The form of an indictment is sufficient where it gives the defendant reasonable knowledge of the crime with which he is being charged. Commonwealth v. Welansky, 316 Mass. 383, 396, 55 N.E.2d 902 (1944). In Commonwealth v. Clark, 393 Mass. 361, 471 N.E.2d 349 (1984), the defendant was charged with manslaughter for failing to provide medical care for a child after a fatal beating by the child's mother. Id. at 361, 362, 471 N.E.2d 349. As in this case, Clark's indictment followed the proposed indictment form for general manslaughter and not the more specific form suggested for neglect of a duty. Id. at 363, 471 N.E.2d 349. The court held that the general manslaughter indictment was sufficient to inform the defendant of the crime charged. Id. See Commonwealth v. Welansky, supra at 395-396, 55 N.E.2d 902 (count no. 15 of the indictment, in same form as manslaughter indictment in this case, was proper even though liability was premised on the defendant's failure to exercise a duty).
Further, we have examined the grand jury minutes and conclude that there is no possibility that the grand jurors were confused as to the Commonwealth's theory of manslaughter. The defendants were charged with involuntary manslaughter based on their neglect of a duty to report the fire. That theory is apparent from the grand jury transcript. In fact, based on that transcript, the defendants understood the theory on which the indictments were based and effectively presented arguments before the Superior Court addressing that theory. Although it would have been preferable for the Commonwealth to use the more specific form of the manslaughter indictment, it would be a triumph of form over substance to force the Commonwealth to reindict in this situation. Because the Commonwealth does not have a duty to instruct the grand jury on the elements of the offense for which it seeks an indictment, Commonwealth v. Noble, 429 Mass. 44, 48, 707 N.E.2d 819 (1999), because, as in Commonwealth v. Clark, supra, the indictments were sufficient to inform the defendants of the crime charged, and because the grand jury could not have been confused, the form of the indictment did not impair the integrity of the grand jury proceedings.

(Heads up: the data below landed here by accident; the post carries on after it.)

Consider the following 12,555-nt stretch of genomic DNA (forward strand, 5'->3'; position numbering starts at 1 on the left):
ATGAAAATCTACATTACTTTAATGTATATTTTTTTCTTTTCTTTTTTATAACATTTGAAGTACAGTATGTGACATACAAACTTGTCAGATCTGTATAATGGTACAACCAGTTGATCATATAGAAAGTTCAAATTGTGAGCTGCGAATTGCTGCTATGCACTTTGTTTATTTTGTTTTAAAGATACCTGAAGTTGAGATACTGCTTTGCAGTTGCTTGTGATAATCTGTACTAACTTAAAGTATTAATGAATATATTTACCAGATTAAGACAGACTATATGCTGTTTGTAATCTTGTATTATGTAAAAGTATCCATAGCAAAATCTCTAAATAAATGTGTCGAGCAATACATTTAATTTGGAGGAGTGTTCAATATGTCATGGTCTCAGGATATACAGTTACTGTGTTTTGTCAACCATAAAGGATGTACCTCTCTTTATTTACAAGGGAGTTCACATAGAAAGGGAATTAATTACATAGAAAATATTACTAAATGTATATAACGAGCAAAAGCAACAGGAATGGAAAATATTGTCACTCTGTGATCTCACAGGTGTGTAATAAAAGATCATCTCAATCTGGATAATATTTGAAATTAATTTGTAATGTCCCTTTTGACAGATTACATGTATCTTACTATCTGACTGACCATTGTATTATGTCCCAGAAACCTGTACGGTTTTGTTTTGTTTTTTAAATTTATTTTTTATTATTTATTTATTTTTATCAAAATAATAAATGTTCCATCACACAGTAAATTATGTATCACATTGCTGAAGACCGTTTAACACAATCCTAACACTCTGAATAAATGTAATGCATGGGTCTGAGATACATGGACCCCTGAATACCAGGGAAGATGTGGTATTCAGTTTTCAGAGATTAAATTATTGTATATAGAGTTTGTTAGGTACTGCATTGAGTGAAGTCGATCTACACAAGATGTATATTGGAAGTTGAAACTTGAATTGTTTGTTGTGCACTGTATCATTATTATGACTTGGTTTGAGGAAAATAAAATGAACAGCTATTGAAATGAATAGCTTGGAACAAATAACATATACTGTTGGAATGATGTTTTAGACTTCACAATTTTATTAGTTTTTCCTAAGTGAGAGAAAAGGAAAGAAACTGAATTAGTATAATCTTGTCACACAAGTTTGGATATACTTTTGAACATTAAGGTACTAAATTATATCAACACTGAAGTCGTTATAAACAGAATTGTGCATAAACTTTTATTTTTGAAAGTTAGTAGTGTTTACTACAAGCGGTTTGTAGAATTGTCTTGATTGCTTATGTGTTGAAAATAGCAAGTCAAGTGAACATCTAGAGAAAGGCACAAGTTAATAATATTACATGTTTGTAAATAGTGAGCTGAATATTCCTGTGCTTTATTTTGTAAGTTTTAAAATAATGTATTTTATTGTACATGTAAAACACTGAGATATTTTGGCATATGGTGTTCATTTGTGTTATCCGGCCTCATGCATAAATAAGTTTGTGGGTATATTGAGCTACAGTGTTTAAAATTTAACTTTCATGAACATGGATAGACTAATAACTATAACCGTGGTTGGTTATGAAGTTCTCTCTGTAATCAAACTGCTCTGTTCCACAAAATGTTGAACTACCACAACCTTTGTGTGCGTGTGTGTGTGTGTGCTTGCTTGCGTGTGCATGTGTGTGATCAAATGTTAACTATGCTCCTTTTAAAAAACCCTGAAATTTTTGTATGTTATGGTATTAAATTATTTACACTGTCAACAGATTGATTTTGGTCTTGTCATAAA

Conclusion. The order allowing the defendants' motions to dismiss is reversed. We remand the case to the Superior Court for further proceedings consistent with this opinion.
2. Three witnesses testified before the grand jury: Detectives Michael Mulvey and Michael Angelo Sabatalo of the Worcester police department and Sergeant Robert F. O'Keefe of the Massachusetts State police. Detective Mulvey recited information about the victims from autopsy reports. Detective Sabatalo related his own observations on arrival at the fire scene, read a police report, and recited statements, including those taken from the defendants. Sergeant O'Keefe testified to his own observations; the investigation undertaken by local, State, and Federal authorities; and the origin and cause of the fire. After detailing his background in fire investigation and explosion investigation, he opined on the impact of the delayed reporting of the fire.